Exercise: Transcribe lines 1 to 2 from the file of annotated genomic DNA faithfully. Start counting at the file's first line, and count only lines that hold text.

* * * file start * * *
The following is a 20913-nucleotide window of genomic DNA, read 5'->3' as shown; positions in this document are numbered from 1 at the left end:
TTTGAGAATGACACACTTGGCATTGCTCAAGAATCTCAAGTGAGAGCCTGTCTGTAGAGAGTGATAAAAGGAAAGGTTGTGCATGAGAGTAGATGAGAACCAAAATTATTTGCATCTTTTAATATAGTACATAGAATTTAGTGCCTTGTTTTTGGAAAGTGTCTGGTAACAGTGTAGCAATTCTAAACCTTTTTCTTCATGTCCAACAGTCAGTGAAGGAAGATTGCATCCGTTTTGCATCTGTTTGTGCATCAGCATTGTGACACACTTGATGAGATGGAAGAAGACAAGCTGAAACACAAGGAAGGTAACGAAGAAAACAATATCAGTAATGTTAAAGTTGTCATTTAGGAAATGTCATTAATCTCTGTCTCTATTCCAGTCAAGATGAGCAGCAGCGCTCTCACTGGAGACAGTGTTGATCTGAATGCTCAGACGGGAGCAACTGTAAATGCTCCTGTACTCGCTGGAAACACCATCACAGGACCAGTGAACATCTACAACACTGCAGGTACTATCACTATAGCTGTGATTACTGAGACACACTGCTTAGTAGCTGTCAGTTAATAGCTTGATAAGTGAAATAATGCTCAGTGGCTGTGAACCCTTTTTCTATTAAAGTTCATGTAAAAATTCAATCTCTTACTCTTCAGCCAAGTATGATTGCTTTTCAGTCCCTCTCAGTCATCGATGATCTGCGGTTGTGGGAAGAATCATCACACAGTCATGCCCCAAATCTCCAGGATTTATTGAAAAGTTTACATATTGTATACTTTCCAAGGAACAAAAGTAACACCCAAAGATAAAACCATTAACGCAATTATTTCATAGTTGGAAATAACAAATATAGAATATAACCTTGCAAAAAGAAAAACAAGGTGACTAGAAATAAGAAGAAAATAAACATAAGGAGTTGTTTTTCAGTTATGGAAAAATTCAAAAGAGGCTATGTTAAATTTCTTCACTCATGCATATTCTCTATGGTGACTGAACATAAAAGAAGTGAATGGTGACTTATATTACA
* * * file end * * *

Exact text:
The following is a 20913-nucleotide window of genomic DNA, read 5'->3' as shown; positions in this document are numbered from 1 at the left end:
TTTGAGAATGACACACTTGGCATTGCTCAAGAATCTCAAGTGAGAGCCTGTCTGTAGAGAGTGATAAAAGGAAAGGTTGTGCATGAGAGTAGATGAGAACCAAAATTATTTGCATCTTTTAATATAGTACATAGAATTTAGTGCCTTGTTTTTGGAAAGTGTCTGGTAACAGTGTAGCAATTCTAAACCTTTTTCTTCATGTCCAACAGTCAGTGAAGGAAGATTGCATCCGTTTTGCATCTGTTTGTGCATCAGCATTGTGACACACTTGATGAGATGGAAGAAGACAAGCTGAAACACAAGGAAGGTAACGAAGAAAACAATATCAGTAATGTTAAAGTTGTCATTTAGGAAATGTCATTAATCTCTGTCTCTATTCCAGTCAAGATGAGCAGCAGCGCTCTCACTGGAGACAGTGTTGATCTGAATGCTCAGACGGGAGCAACTGTAAATGCTCCTGTACTCGCTGGAAACACCATCACAGGACCAGTGAACATCTACAACACTGCAGGTACTATCACTATAGCTGTGATTACTGAGACACACTGCTTAGTAGCTGTCAGTTAATAGCTTGATAAGTGAAATAATGCTCAGTGGCTGTGAACCCTTTTTCTATTAAAGTTCATGTAAAAATTCAATCTCTTACTCTTCAGCCAAGTATGATTGCTTTTCAGTCCCTCTCAGTCATCGATGATCTGCGGTTGTGGGAAGAATCATCACACAGTCATGCCCCAAATCTCCAGGATTTATTGAAAAGTTTACATATTGTATACTTTCCAAGGAACAAAAGTAACACCCAAAGATAAAACCATTAACGCAATTATTTCATAGTTGGAAATAACAAATATAGAATATAACCTTGCAAAAAGAAAAACAAGGTGACTAGAAATAAGAAGAAAATAAACATAAGGAGTTGTTTTTCAGTTATGGAAAAATTCAAAAGAGGCTATGTTAAATTTCTTCACTCATGCATATTCTCTATGGTGACTGAACATAAAAGAAGTGAATGGTGACTTATATTACA